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Local Food, Strong Farms, Healthy Communities
monthly news from ASAP    |   AUGUST 2021    |
Appalachian Grown Farmer Relief Fund
Flooding from Tropical Storm Fred at Smoking J's Fiery Foods and Farm
Many farms in the Appalachian Grown region are grappling with enormous loss due to sudden and severe flooding from Tropical Storm Fred. Some farms have lost crops for the rest of the season. Some have lost equipment, animals, or even homes. You can support them directly by donating to the Appalachian Grown Farmer Relief Fund.
ASAP launched the Appalachian Grown Farmer Relief Fund at the start of the pandemic to provide immediate needs grants to help farmers respond quickly. We're expanding the scope to cover natural disasters and other emergencies, including this most recent storm. Immediate needs grants can help farmers buy fall starts to replant lost crops. They can pay for a generator to keep a cooler going to preserve what was harvested. They can rent the dumpster needed to get rid of debris and contaminated plants.
Farmers impacted by Tropical Storm Fred may apply for immediate needs grants here.
Appalachian Farms Feeding Families Program Expands is expanding the Appalachian Farms Feeding Families program, thanks to a $500,000 grant from Blue Cross and Blue Shield of North Carolina Foundation. This program—started by ASAP during the pandemic—pays farmers to grow and deliver fresh fruits and vegetables directly to food relief sites and childcare centers in their own communities. The funding from Blue Cross NC Foundation will double local food purchasing through the program as well as allow ASAP to add new sites and farms.
We're now partnering with 56 sites and 47 farms, working in 22 WNC counties. (Pictured is farmer Eugene Jones of Farm Fresh Ventures with staff from Foothills Food Hub.) Appalachian Farms Feeding Families serves a dual purpose to both improve the quality and variety of fresh produce available to families who need assistance and create new market opportunities for farms that have lost restaurant and other sales due to COVID-19.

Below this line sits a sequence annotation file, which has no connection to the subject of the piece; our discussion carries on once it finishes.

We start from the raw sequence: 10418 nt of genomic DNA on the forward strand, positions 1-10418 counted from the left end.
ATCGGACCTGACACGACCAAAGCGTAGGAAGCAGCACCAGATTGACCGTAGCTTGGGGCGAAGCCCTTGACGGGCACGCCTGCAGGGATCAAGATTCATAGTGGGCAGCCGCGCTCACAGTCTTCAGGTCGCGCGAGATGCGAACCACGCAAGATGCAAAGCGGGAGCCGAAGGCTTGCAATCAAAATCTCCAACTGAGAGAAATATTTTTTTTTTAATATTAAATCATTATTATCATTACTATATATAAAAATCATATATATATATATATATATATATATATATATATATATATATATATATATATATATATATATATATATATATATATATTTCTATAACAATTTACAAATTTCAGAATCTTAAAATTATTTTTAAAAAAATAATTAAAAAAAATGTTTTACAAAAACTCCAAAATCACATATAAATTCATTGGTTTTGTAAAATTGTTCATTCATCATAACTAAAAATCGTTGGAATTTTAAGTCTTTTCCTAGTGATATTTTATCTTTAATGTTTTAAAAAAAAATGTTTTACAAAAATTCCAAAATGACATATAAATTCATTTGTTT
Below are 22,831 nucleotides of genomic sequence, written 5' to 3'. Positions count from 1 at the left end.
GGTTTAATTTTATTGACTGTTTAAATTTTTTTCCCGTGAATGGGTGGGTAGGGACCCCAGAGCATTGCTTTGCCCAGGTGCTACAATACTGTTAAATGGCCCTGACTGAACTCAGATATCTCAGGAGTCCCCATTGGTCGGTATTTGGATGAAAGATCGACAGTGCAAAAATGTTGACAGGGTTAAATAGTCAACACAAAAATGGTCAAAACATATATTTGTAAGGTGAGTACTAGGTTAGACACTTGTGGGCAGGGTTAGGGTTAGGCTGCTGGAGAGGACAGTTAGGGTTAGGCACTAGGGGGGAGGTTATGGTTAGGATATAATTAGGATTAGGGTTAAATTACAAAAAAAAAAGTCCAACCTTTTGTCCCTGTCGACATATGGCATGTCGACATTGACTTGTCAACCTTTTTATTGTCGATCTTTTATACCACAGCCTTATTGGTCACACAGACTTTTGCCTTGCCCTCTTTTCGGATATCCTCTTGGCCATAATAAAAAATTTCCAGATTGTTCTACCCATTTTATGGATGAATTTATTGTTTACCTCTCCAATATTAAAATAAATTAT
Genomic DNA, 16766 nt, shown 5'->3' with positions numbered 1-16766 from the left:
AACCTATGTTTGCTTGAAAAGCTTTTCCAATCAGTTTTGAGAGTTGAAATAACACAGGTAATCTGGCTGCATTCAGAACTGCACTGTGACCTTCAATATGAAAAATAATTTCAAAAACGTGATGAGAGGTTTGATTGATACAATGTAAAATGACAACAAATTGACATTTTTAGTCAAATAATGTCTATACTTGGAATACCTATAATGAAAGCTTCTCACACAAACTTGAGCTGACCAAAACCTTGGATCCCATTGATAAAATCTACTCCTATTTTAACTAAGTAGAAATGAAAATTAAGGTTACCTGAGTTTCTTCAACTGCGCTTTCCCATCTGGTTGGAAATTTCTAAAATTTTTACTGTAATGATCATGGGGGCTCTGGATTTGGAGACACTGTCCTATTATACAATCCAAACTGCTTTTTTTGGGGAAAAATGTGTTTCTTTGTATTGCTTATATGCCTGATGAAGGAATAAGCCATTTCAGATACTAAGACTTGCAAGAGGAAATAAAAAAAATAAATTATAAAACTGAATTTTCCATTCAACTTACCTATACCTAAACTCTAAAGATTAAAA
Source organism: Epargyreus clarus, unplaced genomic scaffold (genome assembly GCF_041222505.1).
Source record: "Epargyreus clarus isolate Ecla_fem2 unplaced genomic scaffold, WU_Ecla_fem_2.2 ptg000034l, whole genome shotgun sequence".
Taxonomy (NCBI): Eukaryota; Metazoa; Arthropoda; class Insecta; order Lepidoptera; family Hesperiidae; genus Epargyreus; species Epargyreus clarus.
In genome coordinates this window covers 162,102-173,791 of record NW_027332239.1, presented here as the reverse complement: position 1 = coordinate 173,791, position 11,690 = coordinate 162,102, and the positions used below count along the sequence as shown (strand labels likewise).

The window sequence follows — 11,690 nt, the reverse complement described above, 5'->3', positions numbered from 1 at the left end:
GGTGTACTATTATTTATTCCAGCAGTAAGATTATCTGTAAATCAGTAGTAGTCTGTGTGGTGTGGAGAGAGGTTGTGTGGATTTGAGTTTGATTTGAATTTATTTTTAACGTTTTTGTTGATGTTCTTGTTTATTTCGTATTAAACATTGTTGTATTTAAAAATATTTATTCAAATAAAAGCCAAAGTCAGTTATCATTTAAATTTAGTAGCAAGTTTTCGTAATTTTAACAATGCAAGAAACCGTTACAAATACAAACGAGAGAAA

Read more about the impact of Appalachian Farms Feeding Families in the Faces of Local interview with YWCA nutrition coordinator Melinda Aponte below.
Volunteer for ASAP's Farm Tour, Sept. 18-19
ASAP's Farm Tour, Sept. 18-19, 2021ASAP's Farm Tour is next month! Get a unique view of farm life by volunteering. We need volunteers both Saturday and Sunday, Sept. 18-19. 
The Farm Tour is a chance to experience diverse farms in the region through guided tours, tastings, and hands-on activities. As a volunteer, you spend one afternoon, from 12–5 p.m., welcoming visitors at a participating farm and in exchange receive a free tour pass (good for everyone in your car) to visit farms on the day you aren’t working. Volunteering is a great way to connect with a local farm, make new farm friends, and meet people from across the region! 
Hunger Action Month at Appalachian Grown Farmers Markets
Support Double SNAP during Hunger Action Month at Appalachian Grown Farmers MarketsSeptember is Hunger Action Month and Appalachian Grown farmers markets across the region are connecting communities with resources and raising support for neighbors in need. Check with your local market to see if there are ways you can participate or contribute, or consider a donation to ASAP's Double SNAP program. For every dollar a shopper spends on their SNAP/EBT card, we give them twice that amount to shop at participating farmers markets.